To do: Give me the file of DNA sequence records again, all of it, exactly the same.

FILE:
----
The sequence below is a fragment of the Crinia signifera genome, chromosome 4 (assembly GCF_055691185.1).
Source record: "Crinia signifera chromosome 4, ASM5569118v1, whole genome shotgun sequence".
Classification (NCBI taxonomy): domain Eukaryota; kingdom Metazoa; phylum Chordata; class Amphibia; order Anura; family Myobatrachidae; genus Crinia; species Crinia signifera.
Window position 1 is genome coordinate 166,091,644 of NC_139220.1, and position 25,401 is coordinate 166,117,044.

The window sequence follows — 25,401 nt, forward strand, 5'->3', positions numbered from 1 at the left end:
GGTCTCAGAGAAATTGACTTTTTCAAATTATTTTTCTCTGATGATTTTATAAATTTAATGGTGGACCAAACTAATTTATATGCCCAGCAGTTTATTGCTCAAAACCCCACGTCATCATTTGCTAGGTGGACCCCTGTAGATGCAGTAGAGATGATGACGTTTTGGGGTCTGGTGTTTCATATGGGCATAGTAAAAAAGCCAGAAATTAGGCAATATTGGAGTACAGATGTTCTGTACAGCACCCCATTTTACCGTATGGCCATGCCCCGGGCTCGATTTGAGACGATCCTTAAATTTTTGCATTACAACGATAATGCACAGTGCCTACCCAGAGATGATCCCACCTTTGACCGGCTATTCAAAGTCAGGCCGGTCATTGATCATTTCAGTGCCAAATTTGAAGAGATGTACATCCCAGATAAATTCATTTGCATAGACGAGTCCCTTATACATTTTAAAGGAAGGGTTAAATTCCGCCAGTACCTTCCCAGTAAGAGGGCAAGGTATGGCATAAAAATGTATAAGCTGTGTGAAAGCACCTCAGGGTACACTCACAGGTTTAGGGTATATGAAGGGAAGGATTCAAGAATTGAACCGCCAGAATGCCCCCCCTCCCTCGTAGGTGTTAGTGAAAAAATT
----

The sequence below is a fragment of the Crinia signifera genome, chromosome 4 (assembly GCF_055691185.1).
Source record: "Crinia signifera chromosome 4, ASM5569118v1, whole genome shotgun sequence".
Classification (NCBI taxonomy): domain Eukaryota; kingdom Metazoa; phylum Chordata; class Amphibia; order Anura; family Myobatrachidae; genus Crinia; species Crinia signifera.
Window position 1 is genome coordinate 166,091,644 of NC_139220.1, and position 25,401 is coordinate 166,117,044.

The window sequence follows — 25,401 nt, forward strand, 5'->3', positions numbered from 1 at the left end:
GGTCTCAGAGAAATTGACTTTTTCAAATTATTTTTCTCTGATGATTTTATAAATTTAATGGTGGACCAAACTAATTTATATGCCCAGCAGTTTATTGCTCAAAACCCCACGTCATCATTTGCTAGGTGGACCCCTGTAGATGCAGTAGAGATGATGACGTTTTGGGGTCTGGTGTTTCATATGGGCATAGTAAAAAAGCCAGAAATTAGGCAATATTGGAGTACAGATGTTCTGTACAGCACCCCATTTTACCGTATGGCCATGCCCCGGGCTCGATTTGAGACGATCCTTAAATTTTTGCATTACAACGATAATGCACAGTGCCTACCCAGAGATGATCCCACCTTTGACCGGCTATTCAAAGTCAGGCCGGTCATTGATCATTTCAGTGCCAAATTTGAAGAGATGTACATCCCAGATAAATTCATTTGCATAGACGAGTCCCTTATACATTTTAAAGGAAGGGTTAAATTCCGCCAGTACCTTCCCAGTAAGAGGGCAAGGTATGGCATAAAAATGTATAAGCTGTGTGAAAGCACCTCAGGGTACACTCACAGGTTTAGGGTATATGAAGGGAAGGATTCAAGAATTGAACCGCCAGAATGCCCCCCCTCCCTCGTAGGTGTTAGTGAAAAAATT